Google and Mozilla have been allies for some time (Mozilla has historically received significant funding from Google, for one thing), but recent developments have indicated a major change in that relationship. In just the last few days, we’ve discovered that Google is discontinuing support for its toolbar in Firefox, and Mozilla is building a web OS to battle Chrome.
Google announced their decision concerning the Firefox add-on without providing too much in the way of explanation. On the official Google Toolbar help blog, user Brittney posted that “many features that were once offered by Google Toolbar for Firefox are now already built right into the browser. Therefore, while Google Toolbar for Firefox works on versions up to and including Firefox 4 only, it will not be supported on Firefox 5 and future versions.”
Almost immediately, a flurry of complaints began filling the comments. Most involved disappointed users who were going to miss features such as in-site search and easy access to bookmarks, and many of those had very hard words to say about Google -- including the opinion that the company was purposely trying to coerce Firefox users to adopt Google’s Chrome browser instead.
Mozilla itself had no direct official response to the announcement, but internal communications reflect the seriousness with which Mozilla support regards this move. "We know that a large amount of users are not taking update offers to 5+ due to Google Toolbar incompatibility," stated the notes from a meeting held for just this topic.
Meanwhile, word came out almost simultaneously that Mozilla was at work creating its own web-based operating system based on the same Gecko engine that powers Firefox. Called “Boot to Gecko”, there is more than a passing similarity to Google’s own Chrome OS, which Google has pushed recently (for example, with the release of various manufacturers’ thin-client low-cost ‘Chromebook’ laptops).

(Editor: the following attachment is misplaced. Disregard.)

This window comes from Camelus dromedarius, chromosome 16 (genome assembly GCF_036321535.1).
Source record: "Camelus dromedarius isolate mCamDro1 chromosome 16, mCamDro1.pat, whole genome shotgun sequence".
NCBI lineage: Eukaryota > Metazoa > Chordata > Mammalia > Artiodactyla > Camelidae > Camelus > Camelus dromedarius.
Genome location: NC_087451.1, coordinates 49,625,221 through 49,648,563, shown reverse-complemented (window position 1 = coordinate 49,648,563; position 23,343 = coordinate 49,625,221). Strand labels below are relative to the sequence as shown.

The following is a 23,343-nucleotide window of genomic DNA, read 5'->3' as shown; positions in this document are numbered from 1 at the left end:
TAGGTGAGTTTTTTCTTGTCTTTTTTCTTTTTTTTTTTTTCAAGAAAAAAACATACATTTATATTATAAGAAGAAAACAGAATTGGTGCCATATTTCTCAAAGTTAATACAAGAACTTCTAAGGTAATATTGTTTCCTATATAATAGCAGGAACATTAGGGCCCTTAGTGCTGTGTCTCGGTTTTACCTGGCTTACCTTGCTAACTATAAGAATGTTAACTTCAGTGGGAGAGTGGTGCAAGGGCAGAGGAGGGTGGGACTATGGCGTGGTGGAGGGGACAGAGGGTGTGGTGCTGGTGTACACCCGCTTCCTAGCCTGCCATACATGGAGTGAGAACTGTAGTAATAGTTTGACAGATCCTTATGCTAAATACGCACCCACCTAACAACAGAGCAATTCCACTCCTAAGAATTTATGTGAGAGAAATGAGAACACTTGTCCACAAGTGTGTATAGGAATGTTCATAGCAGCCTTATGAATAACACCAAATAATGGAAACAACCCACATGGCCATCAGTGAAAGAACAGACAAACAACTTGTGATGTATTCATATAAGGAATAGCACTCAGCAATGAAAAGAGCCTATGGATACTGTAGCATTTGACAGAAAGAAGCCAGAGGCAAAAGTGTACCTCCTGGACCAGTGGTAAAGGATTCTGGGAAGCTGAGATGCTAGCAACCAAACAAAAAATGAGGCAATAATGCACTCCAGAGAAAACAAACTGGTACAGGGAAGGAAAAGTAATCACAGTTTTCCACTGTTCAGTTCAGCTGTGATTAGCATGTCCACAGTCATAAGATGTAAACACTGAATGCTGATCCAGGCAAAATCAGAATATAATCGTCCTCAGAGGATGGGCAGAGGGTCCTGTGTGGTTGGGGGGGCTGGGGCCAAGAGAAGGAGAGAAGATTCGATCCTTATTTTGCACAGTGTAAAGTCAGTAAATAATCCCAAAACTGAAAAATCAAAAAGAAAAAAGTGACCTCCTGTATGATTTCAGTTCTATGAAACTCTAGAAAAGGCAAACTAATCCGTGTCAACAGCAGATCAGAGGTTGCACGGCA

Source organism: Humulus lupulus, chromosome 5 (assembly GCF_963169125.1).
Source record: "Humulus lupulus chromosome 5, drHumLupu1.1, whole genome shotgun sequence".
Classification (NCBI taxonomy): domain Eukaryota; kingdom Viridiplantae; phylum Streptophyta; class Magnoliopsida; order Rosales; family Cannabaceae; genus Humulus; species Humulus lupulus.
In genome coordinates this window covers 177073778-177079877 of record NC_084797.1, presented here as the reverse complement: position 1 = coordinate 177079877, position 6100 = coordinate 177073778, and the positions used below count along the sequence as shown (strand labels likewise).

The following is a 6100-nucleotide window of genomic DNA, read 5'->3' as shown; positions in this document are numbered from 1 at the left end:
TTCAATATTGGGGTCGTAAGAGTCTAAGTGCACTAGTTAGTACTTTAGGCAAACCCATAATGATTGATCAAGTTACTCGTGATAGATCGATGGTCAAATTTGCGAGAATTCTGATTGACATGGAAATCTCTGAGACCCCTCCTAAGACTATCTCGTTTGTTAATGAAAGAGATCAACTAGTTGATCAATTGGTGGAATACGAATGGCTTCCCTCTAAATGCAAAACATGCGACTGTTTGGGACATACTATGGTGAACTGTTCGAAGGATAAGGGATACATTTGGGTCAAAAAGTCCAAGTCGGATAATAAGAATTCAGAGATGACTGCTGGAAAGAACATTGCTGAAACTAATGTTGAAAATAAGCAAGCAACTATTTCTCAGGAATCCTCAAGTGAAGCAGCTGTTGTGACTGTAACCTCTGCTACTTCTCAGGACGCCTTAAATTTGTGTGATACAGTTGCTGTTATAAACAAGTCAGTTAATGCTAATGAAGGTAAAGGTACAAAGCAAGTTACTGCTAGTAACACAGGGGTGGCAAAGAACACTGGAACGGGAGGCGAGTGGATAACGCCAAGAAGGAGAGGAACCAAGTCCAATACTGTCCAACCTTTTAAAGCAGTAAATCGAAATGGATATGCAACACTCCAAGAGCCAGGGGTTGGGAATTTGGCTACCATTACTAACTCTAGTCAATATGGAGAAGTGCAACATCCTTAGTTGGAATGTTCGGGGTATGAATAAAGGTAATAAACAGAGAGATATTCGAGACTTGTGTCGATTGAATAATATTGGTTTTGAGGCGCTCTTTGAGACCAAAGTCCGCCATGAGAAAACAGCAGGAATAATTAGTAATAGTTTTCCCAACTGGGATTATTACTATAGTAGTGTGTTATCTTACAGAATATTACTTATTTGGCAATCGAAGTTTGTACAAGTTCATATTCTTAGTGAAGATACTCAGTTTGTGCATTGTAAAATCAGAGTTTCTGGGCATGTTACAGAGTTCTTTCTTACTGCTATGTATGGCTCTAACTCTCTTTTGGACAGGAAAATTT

Mozilla’s Andreas Gal did not name any names, but his stated goals seem to criticize Google’s Chrome and Android for a failure of open source development. "We will do this work in the open, we will release the source in real-time, we will take all successful additions to an appropriate standards group, and we will track changes that come out of that process,” said Gal, who also seemed to take a shot at Google’s tight integration between browser and web OS. “We aren't trying to have these native-grade apps just run on Firefox, we're trying to have them run on the web."
However, Boot to Gecko may be far more than the Chrome-killer that some are depicting. The Mozilla web OS may ultimately be the solution to a fragmented, divisive smartphone market as well -- or as Gal puts it, “breaking the stranglehold of proprietary technologies over the mobile device world."
[MUST READ] No Google Toolbar for Mozilla Firefox 5
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